We know the story well. You start a relationship and it’s exciting at first: it’s new, it’s unfamiliar, and each day seems to hold a new discovery or a new inspiration. There’s a dynamic sense of interaction and give-and-take that inspires you to share more and more of yourself with this person. You learn more about yourself. You learn more about them with whom you are sharing this stuff. Your thinking sharpens and you spend much of the day musing about what you might tell them and when you might interact with them once more, wondering about how you might phrase something or to what detail to speak of a certain thought, feeling, or sentiment you had.
But then it happens. These interactions begin to feel a little more like a duty than a delight. You feel the weight of expectation and it begins to stifle the feelings you once had. Those days that go by without interaction feel more like reprieves than punishments. You feel the strings of your own heart beginning to unwind from the ball of yarn that is there’s.
At first you feel guilty, and may even start to force yourself to connect with this person, but in the end it feels disingenuous and artificial. You find yourself struck with that fleeting, terrifyingly rational-sounding thought: if I really cared about the long-term well-being of this person, is it more caring for me to stay with them when my feelings are gone, or let them go?
So you break it off. You don’t know the future, and you can’t give a tangible reason for the drop-off in interaction, and so you frame it as a “break”, wondering if you’ll someday connect again at the same level as before. So you move on a bit, though you keep some casual (though admittedly “token“) contact with them.
Along the way, your path crosses with someone else. The vibrancy you felt in that other relationship now feels so distant, and the dynamism you have with this new person seems to have such substance, such fullness, and–for the first time, it feels–perhaps some (dare I say it?) staying power.
And so you find yourself not talking at all to your ex anymore. It’s not that you meant to, even. It’s just that everything you wanted to share with them you enjoying sharing with this new person so much. You realize the give-and-take reciprocal interaction you thought you had previously was merely immature lip-service compared to the depth of “commentary” available in your interactions with this person.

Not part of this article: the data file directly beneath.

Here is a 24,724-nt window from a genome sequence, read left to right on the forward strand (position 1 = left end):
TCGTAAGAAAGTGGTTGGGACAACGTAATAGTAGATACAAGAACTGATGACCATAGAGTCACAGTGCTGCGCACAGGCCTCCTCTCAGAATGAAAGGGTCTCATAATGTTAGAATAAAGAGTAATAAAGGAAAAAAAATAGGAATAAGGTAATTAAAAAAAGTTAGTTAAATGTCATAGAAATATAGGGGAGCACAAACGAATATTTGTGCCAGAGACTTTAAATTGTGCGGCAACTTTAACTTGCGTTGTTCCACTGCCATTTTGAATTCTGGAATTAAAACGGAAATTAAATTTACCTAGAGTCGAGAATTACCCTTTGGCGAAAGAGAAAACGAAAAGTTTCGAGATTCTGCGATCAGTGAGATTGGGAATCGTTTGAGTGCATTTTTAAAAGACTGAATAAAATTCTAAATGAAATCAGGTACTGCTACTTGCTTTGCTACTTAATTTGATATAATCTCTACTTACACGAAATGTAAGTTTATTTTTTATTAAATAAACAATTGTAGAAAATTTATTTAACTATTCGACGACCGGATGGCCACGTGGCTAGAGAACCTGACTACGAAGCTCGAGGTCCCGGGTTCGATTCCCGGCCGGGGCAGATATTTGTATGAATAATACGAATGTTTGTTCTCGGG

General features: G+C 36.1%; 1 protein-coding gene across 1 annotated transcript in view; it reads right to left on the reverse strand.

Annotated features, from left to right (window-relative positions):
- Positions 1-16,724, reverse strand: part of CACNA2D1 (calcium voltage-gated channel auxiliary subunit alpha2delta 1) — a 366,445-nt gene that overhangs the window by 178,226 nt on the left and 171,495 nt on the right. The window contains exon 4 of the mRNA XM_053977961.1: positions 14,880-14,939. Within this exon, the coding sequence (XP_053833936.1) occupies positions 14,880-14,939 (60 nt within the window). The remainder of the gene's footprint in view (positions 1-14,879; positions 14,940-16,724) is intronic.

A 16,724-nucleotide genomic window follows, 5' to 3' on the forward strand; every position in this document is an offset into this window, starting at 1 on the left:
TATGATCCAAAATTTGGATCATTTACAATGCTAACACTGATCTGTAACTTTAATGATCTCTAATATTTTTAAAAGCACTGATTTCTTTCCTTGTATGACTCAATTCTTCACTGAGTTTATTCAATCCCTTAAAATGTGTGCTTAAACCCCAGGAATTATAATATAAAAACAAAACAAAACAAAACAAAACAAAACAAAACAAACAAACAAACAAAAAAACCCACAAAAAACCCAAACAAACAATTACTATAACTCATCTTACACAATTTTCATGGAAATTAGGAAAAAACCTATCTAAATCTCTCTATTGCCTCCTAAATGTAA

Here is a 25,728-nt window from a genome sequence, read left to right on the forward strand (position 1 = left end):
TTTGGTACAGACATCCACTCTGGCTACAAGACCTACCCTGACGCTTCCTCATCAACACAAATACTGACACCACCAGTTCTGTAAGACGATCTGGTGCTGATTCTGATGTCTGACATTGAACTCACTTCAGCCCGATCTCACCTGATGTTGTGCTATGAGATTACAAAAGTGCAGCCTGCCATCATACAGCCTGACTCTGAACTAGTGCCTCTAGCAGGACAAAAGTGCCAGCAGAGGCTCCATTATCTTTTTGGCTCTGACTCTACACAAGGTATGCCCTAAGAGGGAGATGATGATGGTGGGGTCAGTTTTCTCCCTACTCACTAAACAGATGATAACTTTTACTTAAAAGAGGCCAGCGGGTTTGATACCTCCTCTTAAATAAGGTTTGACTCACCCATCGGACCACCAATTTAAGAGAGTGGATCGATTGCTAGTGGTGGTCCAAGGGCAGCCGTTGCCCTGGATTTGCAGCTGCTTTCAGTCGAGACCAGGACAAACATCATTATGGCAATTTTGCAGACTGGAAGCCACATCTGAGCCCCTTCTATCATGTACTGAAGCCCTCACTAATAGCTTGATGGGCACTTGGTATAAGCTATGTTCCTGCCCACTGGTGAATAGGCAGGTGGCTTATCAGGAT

Your previous connection with that previous person fades into the recesses of memory and experience that belong to fleeting obscurities and statements of oh yeah, I forgot about that!
It feels like another existence entirely.
Then one day, you run into an old friend and they talk of how they miss the way you were when you interacted with your old flame. You then find yourself thinking about this person again, but now with the Graces of Time and Distance having been granted to you. You think with a newfound clarity, charity, and fondness of your times with this person.
You hear that they miss you. They don’t necessarily want anything deep or intense again; they just want to be a part of your life and interact once more. No super long talks, mind you; just a random update here and there and maybe a few comments on current events, life, or ongoing musings on theology and politics. You know, the things that you shared with them so much before.
And so, even as you move forward with your newer relationship with all the fervor and intentionality appropriate for such affections, you begin to connect again with your ex. But this time, it’s a re-calibrated relationship, better suited to where you are at in this particular season of your life. It might change again in the future–we’ll see. But for now, this is the new norm. And it’s exciting.
All that to say: sorry for not writing much, Blogosphere. You’ve been like the ex-girlfriend I’ve stopped talking to because of my new relationship, and for that I apologize. Another has been stealing me from you. But I’m back now. Let’s get coffee.